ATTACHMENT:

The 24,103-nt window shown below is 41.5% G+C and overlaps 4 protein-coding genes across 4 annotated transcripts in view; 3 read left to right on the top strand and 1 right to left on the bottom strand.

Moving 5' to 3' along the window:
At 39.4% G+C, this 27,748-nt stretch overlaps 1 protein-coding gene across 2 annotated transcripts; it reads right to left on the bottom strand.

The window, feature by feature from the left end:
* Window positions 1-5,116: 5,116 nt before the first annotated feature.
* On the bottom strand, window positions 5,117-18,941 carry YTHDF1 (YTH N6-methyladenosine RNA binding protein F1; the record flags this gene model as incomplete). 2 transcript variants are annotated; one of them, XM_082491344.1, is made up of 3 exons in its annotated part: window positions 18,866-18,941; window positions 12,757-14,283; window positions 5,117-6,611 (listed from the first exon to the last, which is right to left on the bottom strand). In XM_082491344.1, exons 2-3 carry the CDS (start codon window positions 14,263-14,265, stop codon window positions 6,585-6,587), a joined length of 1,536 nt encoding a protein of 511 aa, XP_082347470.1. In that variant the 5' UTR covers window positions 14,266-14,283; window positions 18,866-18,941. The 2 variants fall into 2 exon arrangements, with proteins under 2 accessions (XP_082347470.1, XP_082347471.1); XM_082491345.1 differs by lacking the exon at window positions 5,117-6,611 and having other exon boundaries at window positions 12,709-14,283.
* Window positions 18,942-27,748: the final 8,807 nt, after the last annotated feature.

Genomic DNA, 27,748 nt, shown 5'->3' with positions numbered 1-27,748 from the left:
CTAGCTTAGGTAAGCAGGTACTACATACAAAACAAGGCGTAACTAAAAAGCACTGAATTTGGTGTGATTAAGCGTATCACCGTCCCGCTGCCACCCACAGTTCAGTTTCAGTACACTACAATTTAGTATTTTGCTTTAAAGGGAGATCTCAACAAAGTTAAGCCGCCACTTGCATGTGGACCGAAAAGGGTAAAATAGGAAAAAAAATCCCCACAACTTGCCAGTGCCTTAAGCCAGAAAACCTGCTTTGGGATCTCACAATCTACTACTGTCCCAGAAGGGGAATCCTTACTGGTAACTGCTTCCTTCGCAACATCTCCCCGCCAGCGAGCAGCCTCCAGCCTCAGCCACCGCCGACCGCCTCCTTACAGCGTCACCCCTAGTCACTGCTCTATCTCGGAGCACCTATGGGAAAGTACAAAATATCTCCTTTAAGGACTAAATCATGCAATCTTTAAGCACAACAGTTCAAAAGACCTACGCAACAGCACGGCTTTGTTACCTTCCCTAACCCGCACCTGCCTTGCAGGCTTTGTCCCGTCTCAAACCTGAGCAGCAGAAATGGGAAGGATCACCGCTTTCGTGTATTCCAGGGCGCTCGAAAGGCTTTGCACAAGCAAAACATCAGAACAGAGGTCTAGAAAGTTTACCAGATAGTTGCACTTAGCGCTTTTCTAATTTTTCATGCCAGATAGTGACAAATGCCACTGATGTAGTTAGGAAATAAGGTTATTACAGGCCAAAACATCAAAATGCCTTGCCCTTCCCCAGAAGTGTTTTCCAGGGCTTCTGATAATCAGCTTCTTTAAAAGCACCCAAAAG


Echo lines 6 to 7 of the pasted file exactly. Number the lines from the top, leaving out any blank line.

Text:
* On the bottom strand, window positions 5,117-18,941 carry YTHDF1 (YTH N6-methyladenosine RNA binding protein F1; the record flags this gene model as incomplete). 2 transcript variants are annotated; one of them, XM_082491344.1, is made up of 3 exons in its annotated part: window positions 18,866-18,941; window positions 12,757-14,283; window positions 5,117-6,611 (listed from the first exon to the last, which is right to left on the bottom strand). In XM_082491344.1, exons 2-3 carry the CDS (start codon window positions 14,263-14,265, stop codon window positions 6,585-6,587), a joined length of 1,536 nt encoding a protein of 511 aa, XP_082347470.1. In that variant the 5' UTR covers window positions 14,266-14,283; window positions 18,866-18,941. The 2 variants fall into 2 exon arrangements, with proteins under 2 accessions (XP_082347470.1, XP_082347471.1); XM_082491345.1 differs by lacking the exon at window positions 5,117-6,611 and having other exon boundaries at window positions 12,709-14,283.
* Window positions 18,942-27,748: the final 8,807 nt, after the last annotated feature.